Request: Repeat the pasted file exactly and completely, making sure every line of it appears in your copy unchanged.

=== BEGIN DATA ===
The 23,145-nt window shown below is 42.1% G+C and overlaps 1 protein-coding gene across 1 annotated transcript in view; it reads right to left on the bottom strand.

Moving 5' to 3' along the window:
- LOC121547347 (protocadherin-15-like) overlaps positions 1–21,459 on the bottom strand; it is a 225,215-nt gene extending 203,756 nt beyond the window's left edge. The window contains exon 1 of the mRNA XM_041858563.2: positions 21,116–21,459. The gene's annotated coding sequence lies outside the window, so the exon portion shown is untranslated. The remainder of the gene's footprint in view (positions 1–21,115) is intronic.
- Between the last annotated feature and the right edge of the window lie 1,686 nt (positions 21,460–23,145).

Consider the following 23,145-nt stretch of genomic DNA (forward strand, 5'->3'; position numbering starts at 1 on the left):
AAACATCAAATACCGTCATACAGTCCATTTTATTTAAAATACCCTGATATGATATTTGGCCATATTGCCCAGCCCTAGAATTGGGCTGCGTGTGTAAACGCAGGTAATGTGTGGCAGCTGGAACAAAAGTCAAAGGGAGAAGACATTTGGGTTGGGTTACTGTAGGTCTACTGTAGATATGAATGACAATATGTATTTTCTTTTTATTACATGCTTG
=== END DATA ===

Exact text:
The 23,145-nt window shown below is 42.1% G+C and overlaps 1 protein-coding gene across 1 annotated transcript in view; it reads right to left on the bottom strand.

Moving 5' to 3' along the window:
- LOC121547347 (protocadherin-15-like) overlaps positions 1–21,459 on the bottom strand; it is a 225,215-nt gene extending 203,756 nt beyond the window's left edge. The window contains exon 1 of the mRNA XM_041858563.2: positions 21,116–21,459. The gene's annotated coding sequence lies outside the window, so the exon portion shown is untranslated. The remainder of the gene's footprint in view (positions 1–21,115) is intronic.
- Between the last annotated feature and the right edge of the window lie 1,686 nt (positions 21,460–23,145).

Consider the following 23,145-nt stretch of genomic DNA (forward strand, 5'->3'; position numbering starts at 1 on the left):
AAACATCAAATACCGTCATACAGTCCATTTTATTTAAAATACCCTGATATGATATTTGGCCATATTGCCCAGCCCTAGAATTGGGCTGCGTGTGTAAACGCAGGTAATGTGTGGCAGCTGGAACAAAAGTCAAAGGGAGAAGACATTTGGGTTGGGTTACTGTAGGTCTACTGTAGATATGAATGACAATATGTATTTTCTTTTTATTACATGCTTG